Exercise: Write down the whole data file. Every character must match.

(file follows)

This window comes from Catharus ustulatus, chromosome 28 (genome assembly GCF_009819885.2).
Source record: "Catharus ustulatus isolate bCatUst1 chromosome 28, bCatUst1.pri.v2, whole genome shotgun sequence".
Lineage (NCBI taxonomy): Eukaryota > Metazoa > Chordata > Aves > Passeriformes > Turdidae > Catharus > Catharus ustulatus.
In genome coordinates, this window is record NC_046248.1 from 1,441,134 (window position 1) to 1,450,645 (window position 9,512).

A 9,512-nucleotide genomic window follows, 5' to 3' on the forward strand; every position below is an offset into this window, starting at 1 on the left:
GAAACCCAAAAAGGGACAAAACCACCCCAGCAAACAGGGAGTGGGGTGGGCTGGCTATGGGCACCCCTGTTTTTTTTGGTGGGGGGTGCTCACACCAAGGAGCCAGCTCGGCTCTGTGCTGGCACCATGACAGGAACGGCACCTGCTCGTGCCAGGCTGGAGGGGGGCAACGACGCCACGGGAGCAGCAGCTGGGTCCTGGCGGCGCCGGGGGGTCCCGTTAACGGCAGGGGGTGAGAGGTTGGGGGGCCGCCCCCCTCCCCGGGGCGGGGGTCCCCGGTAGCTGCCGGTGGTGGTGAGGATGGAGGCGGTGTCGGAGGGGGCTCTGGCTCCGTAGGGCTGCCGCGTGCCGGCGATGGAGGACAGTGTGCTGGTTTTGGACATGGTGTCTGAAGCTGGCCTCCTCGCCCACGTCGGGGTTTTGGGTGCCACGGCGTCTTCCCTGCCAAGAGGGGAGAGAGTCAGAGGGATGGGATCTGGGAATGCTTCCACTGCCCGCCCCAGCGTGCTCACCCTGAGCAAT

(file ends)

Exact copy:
This window comes from Catharus ustulatus, chromosome 28 (genome assembly GCF_009819885.2).
Source record: "Catharus ustulatus isolate bCatUst1 chromosome 28, bCatUst1.pri.v2, whole genome shotgun sequence".
Lineage (NCBI taxonomy): Eukaryota > Metazoa > Chordata > Aves > Passeriformes > Turdidae > Catharus > Catharus ustulatus.
In genome coordinates, this window is record NC_046248.1 from 1,441,134 (window position 1) to 1,450,645 (window position 9,512).

A 9,512-nucleotide genomic window follows, 5' to 3' on the forward strand; every position below is an offset into this window, starting at 1 on the left:
GAAACCCAAAAAGGGACAAAACCACCCCAGCAAACAGGGAGTGGGGTGGGCTGGCTATGGGCACCCCTGTTTTTTTTGGTGGGGGGTGCTCACACCAAGGAGCCAGCTCGGCTCTGTGCTGGCACCATGACAGGAACGGCACCTGCTCGTGCCAGGCTGGAGGGGGGCAACGACGCCACGGGAGCAGCAGCTGGGTCCTGGCGGCGCCGGGGGGTCCCGTTAACGGCAGGGGGTGAGAGGTTGGGGGGCCGCCCCCCTCCCCGGGGCGGGGGTCCCCGGTAGCTGCCGGTGGTGGTGAGGATGGAGGCGGTGTCGGAGGGGGCTCTGGCTCCGTAGGGCTGCCGCGTGCCGGCGATGGAGGACAGTGTGCTGGTTTTGGACATGGTGTCTGAAGCTGGCCTCCTCGCCCACGTCGGGGTTTTGGGTGCCACGGCGTCTTCCCTGCCAAGAGGGGAGAGAGTCAGAGGGATGGGATCTGGGAATGCTTCCACTGCCCGCCCCAGCGTGCTCACCCTGAGCAAT